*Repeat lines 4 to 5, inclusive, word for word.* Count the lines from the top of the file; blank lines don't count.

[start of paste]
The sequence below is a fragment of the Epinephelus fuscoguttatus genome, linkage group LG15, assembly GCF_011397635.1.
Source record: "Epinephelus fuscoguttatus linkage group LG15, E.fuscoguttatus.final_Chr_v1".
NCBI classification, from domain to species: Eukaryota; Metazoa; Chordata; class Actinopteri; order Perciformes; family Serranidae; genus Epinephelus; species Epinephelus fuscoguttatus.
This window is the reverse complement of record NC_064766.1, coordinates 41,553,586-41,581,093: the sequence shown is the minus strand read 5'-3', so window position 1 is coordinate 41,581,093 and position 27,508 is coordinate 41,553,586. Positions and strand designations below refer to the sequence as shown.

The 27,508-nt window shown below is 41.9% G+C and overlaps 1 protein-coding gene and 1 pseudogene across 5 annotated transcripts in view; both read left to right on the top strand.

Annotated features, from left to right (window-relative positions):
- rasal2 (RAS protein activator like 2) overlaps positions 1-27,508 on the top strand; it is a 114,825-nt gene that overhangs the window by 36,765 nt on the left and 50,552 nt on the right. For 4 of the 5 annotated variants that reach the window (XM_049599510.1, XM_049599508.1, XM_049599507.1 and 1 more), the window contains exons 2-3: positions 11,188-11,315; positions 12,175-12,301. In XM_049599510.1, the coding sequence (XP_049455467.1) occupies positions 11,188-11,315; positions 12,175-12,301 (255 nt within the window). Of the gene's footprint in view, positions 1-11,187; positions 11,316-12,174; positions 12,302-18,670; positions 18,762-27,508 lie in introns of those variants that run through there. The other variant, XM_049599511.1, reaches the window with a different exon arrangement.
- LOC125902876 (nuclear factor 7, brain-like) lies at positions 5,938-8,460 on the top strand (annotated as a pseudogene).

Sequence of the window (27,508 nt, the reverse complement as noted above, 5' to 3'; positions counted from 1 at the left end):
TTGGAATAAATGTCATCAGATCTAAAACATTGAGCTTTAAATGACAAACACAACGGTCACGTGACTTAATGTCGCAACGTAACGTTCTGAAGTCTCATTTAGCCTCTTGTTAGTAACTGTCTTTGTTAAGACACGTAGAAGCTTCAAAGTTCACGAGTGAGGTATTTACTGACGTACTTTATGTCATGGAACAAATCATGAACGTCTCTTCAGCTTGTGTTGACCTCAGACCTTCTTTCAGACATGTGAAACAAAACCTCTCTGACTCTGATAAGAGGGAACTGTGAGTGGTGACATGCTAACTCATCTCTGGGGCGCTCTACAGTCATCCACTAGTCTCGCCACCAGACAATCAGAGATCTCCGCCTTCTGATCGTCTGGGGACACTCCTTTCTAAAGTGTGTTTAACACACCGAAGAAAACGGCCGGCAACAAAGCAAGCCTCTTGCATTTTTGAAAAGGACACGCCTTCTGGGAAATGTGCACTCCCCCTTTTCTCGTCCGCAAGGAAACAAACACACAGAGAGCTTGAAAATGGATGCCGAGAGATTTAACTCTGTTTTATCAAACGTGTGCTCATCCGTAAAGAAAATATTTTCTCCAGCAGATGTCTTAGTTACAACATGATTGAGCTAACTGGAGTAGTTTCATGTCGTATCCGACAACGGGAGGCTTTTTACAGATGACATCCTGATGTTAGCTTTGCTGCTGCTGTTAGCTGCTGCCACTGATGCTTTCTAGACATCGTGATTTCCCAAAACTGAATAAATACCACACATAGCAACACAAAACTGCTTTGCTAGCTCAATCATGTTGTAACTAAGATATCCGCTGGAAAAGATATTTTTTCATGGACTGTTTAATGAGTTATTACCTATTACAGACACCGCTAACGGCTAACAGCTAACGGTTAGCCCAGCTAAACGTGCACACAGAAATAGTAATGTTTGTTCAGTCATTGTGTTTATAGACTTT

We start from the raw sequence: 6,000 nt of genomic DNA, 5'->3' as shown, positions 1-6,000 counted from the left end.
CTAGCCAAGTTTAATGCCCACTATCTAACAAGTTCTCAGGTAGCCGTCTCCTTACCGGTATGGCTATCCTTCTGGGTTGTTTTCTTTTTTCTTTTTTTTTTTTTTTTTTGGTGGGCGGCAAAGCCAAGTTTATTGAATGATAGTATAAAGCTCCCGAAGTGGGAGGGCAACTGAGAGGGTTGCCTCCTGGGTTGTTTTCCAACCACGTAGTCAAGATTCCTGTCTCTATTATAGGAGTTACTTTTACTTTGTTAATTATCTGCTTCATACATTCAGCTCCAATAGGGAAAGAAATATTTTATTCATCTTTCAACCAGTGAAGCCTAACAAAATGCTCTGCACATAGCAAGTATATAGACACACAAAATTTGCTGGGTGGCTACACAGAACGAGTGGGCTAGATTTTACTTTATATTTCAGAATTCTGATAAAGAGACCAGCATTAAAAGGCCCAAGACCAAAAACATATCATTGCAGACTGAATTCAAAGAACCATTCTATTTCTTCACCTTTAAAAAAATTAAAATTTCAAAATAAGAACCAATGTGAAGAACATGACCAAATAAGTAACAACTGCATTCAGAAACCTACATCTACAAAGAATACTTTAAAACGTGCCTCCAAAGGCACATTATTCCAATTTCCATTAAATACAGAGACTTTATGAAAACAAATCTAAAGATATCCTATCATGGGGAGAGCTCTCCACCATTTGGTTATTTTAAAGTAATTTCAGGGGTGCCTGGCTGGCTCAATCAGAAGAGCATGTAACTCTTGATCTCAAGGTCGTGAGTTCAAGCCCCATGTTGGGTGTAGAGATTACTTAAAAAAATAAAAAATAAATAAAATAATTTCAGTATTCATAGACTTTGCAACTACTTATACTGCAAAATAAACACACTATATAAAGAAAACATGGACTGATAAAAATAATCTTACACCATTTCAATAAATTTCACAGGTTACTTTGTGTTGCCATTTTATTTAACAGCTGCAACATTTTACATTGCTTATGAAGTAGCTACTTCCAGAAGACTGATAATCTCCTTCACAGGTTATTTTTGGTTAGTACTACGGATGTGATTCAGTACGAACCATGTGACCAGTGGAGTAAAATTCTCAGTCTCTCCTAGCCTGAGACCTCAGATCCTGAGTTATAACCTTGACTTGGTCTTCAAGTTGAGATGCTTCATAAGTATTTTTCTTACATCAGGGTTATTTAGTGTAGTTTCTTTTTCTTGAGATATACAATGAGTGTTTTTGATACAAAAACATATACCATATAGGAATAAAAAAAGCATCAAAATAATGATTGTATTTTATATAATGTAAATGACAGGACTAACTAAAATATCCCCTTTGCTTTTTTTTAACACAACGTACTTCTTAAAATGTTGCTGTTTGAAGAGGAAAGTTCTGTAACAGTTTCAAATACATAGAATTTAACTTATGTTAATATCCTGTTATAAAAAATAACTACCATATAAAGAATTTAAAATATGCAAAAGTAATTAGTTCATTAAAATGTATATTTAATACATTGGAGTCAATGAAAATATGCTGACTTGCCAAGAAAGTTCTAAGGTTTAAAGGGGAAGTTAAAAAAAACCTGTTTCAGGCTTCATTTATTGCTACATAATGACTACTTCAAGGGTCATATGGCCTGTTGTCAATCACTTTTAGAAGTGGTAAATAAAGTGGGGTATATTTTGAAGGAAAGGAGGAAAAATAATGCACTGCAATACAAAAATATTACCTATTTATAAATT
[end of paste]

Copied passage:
This window is the reverse complement of record NC_064766.1, coordinates 41,553,586-41,581,093: the sequence shown is the minus strand read 5'-3', so window position 1 is coordinate 41,581,093 and position 27,508 is coordinate 41,553,586. Positions and strand designations below refer to the sequence as shown.

The 27,508-nt window shown below is 41.9% G+C and overlaps 1 protein-coding gene and 1 pseudogene across 5 annotated transcripts in view; both read left to right on the top strand.